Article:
Saturday, August 28St. Augustine of Hippo was born in North Africa. He spent his youth living wildly but then converted to Christianity after his mother, St. Monica, prayed for him for years. He became a priest and then later a bishop. His his extensive writings make him a doctor of the Church. After his conversion he preached and lived a life of poverty.
Sunday, August 29The readings for the Twenty-Second Sunday in Ordinary Time for Year B tell us to be wary of those things which lead us to sin and remind us that we must really follow Jesus in our hearts. Are we truly following Jesus or just "going through the motions"?
Sunday, August 29This feast day is a memorial of the beheading of St. John the Baptist. Herod was fascinated by John. But when he threw a party and promised his daughter anything, she asked for the head of St. John the Baptist at the suggestion of her mother. Herod didn't want to go back on his word and embarrass himself so he had the cousin of Jesus executed.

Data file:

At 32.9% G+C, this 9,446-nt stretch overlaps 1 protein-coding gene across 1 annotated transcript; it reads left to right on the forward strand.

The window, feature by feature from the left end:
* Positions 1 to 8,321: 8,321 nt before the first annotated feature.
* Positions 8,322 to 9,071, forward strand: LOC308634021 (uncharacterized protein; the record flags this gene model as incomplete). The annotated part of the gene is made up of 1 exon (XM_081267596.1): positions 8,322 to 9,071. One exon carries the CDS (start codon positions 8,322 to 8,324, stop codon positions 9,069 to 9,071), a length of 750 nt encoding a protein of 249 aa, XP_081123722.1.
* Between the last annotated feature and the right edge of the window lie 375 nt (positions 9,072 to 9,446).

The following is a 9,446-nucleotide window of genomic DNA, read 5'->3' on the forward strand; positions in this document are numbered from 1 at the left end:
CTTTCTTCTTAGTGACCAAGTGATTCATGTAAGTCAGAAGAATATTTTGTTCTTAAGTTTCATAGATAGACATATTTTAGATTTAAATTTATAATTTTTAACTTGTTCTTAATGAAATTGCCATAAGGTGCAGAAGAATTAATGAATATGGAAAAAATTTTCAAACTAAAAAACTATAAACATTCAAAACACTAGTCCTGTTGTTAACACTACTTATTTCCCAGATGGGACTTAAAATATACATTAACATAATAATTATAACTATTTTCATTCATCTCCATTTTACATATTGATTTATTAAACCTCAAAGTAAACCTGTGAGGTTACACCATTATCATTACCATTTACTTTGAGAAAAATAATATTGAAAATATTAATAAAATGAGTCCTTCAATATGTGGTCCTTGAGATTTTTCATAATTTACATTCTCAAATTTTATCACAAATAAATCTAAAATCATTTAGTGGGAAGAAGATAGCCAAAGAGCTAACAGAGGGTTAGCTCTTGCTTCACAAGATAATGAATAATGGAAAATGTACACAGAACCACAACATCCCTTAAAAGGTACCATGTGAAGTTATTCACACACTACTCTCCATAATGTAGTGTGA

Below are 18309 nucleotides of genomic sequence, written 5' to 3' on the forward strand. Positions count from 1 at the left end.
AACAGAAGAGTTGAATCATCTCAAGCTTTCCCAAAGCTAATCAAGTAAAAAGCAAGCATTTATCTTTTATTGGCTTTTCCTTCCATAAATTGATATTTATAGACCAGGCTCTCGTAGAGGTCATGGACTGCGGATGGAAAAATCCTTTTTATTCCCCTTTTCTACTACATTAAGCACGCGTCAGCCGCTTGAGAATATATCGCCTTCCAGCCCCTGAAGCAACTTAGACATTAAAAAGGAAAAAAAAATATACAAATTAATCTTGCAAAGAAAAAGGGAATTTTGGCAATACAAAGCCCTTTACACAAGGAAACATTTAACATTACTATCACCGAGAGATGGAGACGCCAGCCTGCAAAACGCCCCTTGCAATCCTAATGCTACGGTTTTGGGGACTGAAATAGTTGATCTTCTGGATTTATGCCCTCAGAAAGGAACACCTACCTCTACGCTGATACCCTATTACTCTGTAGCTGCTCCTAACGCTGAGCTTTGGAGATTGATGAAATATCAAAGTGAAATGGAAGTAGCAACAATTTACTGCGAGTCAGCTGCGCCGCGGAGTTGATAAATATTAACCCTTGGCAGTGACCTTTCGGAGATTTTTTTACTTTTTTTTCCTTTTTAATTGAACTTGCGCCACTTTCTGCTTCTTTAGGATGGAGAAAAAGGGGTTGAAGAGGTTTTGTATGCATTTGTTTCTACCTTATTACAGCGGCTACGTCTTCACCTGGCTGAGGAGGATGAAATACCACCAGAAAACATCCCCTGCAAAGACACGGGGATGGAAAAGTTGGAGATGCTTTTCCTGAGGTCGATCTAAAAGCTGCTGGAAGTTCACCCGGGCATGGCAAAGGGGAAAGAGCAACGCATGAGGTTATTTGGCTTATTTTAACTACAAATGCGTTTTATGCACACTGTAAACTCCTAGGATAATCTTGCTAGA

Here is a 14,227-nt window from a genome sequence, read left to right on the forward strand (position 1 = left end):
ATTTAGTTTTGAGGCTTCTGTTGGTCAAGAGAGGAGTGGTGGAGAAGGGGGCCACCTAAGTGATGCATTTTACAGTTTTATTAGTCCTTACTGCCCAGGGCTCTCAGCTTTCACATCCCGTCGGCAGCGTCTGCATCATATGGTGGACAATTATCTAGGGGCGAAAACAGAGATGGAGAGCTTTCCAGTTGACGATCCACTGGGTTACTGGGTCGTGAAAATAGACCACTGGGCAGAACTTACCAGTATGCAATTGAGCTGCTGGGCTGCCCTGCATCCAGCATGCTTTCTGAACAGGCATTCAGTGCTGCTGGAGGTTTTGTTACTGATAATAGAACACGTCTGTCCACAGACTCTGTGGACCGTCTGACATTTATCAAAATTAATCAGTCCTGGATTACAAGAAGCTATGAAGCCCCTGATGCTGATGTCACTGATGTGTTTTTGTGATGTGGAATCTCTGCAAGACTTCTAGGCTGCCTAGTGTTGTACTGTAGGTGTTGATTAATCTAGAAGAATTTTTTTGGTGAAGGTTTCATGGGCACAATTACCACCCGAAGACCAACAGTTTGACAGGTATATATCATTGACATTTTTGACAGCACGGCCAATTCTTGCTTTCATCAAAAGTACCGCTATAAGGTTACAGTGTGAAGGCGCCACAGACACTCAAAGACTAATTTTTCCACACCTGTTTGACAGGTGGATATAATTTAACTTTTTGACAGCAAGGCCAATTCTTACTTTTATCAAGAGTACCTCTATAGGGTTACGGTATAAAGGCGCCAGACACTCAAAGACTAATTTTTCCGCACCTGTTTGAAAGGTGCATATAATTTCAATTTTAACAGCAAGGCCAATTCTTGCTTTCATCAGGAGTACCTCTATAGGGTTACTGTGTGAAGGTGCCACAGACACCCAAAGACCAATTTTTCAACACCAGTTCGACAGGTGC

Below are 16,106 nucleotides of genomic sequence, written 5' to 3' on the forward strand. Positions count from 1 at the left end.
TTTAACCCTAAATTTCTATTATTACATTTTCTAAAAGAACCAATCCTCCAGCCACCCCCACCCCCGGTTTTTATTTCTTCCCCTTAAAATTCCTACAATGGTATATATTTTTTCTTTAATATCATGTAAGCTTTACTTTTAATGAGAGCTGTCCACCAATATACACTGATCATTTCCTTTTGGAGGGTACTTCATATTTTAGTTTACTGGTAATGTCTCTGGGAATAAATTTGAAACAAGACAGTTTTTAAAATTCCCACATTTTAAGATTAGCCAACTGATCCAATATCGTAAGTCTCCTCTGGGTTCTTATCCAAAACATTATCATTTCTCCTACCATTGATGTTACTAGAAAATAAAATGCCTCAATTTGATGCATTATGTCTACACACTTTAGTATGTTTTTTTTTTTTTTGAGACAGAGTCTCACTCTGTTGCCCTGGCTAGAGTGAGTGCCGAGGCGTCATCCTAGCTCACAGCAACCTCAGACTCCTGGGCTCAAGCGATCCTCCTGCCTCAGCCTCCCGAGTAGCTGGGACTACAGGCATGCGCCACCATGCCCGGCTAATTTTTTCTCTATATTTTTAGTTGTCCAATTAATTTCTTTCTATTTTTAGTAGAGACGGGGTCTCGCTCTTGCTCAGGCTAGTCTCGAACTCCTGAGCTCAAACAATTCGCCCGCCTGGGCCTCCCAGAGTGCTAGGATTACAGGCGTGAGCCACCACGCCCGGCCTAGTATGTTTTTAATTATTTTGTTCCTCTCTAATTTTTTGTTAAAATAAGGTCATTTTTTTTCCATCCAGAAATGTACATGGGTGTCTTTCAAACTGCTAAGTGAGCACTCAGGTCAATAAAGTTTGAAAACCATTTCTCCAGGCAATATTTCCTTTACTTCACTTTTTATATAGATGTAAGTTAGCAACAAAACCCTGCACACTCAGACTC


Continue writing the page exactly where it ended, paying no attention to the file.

Friday, September 3St. Gregory the Great called himself a servant of God. His writings are extensive and some of his influences are still seen today. He donated generously to the poor and called deacons to service of those in need. When famine struck Rome he ordered that the assets of the Church be used to give relief to the people in the area. And he is famously known for establishing the form of music now known as Gregorian chant.